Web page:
Spam
Oportunismo (7)
Trojan
Troiano (do tipo ‘cavalo de Troia’) (8)
Virus
Virus
Worm
Verme (virtual)

Remarks:
(1)    Firewall is a wall of fire, but that does not make sense in Brazilian Portuguese or it does not make more sense than saying ‘muralha’, which is like a ‘wall-type of thing’, huge one (‘muralha da China’, for instance. See http://www.dicionariodoaurelio.com/Muralha.html)
(2)    Hardware is formed from ‘hard’ and ‘ware’. We use ‘ware’ in English to mean, basically, ‘stuff’. Hardware, in the case of Computer Science, is used as the extreme opposite to software: One is soft, the other is hard. In terms of computers, it means solid parts of the computer, whilst software would point at the virtual parts, what cannot be touched by us.
(3)    The ethical organ for Translators and Interpreters in Brazil, SINTRA, suggested publicly, as I say in my course on ethics with Udemy, that we used this expression in place of Internet. This could be called ‘Brazilianism’, a trial to preserve the national language.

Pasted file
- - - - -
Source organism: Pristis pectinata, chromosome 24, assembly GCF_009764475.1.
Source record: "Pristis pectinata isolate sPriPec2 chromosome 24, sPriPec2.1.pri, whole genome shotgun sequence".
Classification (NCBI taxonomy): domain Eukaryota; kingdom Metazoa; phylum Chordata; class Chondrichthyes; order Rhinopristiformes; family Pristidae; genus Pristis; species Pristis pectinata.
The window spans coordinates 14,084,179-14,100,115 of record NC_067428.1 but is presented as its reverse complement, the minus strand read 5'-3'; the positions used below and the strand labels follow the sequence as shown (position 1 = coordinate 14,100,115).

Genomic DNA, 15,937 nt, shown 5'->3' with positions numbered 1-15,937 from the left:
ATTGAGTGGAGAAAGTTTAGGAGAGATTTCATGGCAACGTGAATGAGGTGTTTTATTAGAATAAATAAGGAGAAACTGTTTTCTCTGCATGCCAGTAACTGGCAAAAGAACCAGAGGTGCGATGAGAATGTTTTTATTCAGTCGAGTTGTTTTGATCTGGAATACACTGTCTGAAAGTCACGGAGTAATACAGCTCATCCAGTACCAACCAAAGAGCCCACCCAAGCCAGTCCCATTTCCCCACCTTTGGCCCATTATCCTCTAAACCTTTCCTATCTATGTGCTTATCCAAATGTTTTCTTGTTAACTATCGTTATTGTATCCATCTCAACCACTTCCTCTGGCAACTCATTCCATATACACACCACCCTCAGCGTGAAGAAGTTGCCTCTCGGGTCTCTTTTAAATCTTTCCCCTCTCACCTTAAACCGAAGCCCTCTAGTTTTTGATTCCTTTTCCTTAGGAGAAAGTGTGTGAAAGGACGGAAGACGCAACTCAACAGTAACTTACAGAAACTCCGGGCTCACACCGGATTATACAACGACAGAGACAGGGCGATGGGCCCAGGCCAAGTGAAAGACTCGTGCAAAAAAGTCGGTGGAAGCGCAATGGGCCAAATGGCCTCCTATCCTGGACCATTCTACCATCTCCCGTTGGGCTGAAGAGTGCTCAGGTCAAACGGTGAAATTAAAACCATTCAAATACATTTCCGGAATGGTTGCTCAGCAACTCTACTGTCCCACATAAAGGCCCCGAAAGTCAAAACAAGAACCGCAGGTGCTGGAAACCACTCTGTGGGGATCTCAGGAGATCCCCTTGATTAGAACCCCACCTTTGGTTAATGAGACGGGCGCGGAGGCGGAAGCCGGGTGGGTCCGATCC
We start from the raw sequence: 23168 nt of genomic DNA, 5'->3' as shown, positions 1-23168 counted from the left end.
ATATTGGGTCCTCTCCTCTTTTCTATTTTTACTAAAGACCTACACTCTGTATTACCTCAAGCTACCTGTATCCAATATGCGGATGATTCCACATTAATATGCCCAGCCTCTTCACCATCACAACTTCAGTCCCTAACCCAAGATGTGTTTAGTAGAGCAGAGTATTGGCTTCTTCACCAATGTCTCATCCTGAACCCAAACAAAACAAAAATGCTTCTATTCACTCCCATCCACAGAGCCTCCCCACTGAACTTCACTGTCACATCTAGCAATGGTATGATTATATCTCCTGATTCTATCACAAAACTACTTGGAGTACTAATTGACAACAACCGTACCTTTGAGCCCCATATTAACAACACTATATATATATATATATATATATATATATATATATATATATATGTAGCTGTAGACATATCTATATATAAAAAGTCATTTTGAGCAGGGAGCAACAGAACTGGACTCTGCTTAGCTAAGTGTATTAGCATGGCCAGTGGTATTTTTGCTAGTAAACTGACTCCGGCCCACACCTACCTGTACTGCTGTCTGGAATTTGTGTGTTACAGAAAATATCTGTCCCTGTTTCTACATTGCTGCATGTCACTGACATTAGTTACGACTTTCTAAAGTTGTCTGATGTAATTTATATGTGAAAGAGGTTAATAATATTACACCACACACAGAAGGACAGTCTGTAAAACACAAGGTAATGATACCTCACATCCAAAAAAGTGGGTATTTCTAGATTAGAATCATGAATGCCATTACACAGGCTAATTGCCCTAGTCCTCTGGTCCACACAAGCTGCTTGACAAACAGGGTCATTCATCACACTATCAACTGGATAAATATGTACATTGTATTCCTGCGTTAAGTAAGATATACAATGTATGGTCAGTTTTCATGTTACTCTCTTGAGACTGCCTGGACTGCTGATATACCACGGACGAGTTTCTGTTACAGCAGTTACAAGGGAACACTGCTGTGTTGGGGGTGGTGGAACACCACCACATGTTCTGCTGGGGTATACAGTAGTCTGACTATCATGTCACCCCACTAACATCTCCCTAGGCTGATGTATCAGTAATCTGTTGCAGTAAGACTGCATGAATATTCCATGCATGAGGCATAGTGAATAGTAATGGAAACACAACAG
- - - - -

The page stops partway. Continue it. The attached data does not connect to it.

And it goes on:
(4)    Mouse is a very tricky case. We are definitely used to mixing Portuguese with English when speaking Portuguese. We frequently say ‘mouse’, ‘Internet’, and ‘modem’. The purists, however, condemn this choice of action, therefore the ethical organ for Translation and Interpretation of Brazil also does (Rede Mundial). I am ‘with them’ on this one. We should try to make it all ‘sound Brazilian’ or make it all ‘sound like Brazilian Portuguese’, therefore we should force ourselves to say ‘ponteiro’, ‘Rede Mundial de Computadores’ or simply ‘Rede Mundial’, and ‘modulador’. A good reason not to say ‘ratinho’(little rat or mouse, the animal) is because that is repulsive in the Portuguese language (Brazil, culture) and naturally creates aversion for the computer accessory. 'Ponteiro' is because it is a pointer. When we say ‘click with the mouse there’, we must actually also say ‘aperta o ponteiro la’.